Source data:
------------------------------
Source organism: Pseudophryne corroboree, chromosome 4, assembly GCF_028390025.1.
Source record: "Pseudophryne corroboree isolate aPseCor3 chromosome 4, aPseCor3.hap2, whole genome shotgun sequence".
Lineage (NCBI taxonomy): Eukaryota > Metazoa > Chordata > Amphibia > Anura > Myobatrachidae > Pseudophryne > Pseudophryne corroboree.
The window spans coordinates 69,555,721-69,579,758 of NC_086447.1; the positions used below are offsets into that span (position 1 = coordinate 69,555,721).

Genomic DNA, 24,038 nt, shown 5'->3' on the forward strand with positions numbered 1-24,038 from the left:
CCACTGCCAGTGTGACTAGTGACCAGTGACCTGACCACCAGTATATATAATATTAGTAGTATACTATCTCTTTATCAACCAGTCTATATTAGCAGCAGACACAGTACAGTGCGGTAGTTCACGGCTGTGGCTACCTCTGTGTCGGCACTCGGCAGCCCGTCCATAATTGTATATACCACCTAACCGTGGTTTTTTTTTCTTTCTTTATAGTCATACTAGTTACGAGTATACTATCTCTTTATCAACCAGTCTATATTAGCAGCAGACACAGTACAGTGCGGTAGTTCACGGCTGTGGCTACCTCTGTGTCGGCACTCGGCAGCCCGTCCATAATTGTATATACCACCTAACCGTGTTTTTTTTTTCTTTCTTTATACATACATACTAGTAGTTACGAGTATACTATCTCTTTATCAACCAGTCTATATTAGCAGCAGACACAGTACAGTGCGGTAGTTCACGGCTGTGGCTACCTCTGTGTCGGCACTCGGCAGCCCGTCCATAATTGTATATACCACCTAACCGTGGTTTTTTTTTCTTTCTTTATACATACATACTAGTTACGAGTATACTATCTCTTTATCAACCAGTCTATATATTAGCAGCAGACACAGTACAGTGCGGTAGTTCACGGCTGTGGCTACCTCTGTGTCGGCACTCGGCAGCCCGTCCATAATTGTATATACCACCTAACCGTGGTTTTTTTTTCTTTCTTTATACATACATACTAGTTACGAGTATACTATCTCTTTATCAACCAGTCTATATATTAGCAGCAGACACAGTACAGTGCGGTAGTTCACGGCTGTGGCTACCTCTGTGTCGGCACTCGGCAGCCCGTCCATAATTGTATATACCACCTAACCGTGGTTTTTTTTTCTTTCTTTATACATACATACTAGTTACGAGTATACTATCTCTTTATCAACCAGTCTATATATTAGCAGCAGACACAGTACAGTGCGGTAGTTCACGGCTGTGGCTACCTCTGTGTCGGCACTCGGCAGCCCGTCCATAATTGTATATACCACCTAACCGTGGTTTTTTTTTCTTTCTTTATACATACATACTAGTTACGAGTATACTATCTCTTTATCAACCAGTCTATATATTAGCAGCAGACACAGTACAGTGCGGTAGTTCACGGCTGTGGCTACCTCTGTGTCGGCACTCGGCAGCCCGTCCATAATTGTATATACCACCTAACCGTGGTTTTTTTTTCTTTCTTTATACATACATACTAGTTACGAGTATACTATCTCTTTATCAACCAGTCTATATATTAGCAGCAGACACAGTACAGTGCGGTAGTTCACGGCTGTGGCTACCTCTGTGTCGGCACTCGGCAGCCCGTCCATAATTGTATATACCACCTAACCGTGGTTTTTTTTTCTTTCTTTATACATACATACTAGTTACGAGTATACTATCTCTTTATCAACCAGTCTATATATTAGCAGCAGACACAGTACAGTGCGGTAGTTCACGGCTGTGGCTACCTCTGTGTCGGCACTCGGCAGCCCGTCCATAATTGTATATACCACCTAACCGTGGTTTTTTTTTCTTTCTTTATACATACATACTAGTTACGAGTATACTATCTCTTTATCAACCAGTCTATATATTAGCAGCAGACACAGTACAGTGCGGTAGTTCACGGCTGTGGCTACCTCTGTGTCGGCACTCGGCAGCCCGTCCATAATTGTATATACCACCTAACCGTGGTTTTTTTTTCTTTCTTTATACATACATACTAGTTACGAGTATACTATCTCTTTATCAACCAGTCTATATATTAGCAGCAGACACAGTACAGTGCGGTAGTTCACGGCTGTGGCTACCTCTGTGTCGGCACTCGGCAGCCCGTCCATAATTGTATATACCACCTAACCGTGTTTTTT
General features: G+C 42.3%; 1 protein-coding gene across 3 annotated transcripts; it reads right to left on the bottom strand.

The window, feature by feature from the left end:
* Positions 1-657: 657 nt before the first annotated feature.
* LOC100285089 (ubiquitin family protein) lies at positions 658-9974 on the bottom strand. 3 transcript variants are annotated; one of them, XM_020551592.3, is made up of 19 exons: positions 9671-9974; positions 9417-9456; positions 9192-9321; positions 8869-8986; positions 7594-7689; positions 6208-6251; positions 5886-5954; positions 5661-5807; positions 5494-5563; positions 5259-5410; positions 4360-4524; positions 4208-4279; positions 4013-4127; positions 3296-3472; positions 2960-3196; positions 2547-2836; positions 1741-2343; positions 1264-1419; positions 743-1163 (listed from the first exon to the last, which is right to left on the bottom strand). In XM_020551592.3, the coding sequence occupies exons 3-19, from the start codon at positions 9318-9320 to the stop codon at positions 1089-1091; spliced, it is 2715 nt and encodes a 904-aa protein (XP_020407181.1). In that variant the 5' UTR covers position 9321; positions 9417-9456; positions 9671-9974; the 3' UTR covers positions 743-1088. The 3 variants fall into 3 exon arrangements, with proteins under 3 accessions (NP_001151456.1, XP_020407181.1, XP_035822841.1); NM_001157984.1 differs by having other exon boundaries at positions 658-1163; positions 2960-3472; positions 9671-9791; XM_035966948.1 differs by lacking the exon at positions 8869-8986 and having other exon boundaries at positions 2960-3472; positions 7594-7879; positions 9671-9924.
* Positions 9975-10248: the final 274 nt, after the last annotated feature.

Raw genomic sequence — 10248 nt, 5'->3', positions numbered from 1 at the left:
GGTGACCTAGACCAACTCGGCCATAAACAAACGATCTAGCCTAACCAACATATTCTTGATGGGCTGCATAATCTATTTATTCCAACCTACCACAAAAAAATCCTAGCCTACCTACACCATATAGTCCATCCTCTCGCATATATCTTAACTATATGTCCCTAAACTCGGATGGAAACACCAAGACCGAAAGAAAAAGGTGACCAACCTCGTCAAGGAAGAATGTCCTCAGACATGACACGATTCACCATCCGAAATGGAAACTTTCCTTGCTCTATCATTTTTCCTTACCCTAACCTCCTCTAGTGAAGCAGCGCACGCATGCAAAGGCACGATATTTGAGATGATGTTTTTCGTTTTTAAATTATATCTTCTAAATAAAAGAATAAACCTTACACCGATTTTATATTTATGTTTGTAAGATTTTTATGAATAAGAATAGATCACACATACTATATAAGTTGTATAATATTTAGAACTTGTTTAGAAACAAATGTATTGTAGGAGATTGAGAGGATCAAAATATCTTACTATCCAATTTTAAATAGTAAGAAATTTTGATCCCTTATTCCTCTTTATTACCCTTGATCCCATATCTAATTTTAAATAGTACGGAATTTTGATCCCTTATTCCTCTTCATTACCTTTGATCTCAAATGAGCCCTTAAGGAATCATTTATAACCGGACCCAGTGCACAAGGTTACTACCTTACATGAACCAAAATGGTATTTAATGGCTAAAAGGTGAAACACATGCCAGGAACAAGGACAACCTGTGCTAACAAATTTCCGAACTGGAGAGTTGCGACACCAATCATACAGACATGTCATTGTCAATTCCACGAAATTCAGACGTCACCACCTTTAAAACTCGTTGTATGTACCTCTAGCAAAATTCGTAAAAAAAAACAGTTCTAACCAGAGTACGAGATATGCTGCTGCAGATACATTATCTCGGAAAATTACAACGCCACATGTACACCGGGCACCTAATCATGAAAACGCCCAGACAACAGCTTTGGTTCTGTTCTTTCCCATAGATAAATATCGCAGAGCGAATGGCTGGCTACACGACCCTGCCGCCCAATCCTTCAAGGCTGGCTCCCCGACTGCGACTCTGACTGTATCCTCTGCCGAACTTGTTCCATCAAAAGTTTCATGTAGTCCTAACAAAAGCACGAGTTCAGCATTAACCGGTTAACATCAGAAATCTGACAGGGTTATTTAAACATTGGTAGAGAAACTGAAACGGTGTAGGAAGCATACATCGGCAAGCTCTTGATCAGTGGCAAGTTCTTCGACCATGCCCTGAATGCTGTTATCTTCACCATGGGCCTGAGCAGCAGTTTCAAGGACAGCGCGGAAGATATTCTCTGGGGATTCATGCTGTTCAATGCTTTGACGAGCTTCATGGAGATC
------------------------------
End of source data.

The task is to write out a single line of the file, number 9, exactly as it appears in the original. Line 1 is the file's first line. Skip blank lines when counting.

* Positions 1-657: 657 nt before the first annotated feature.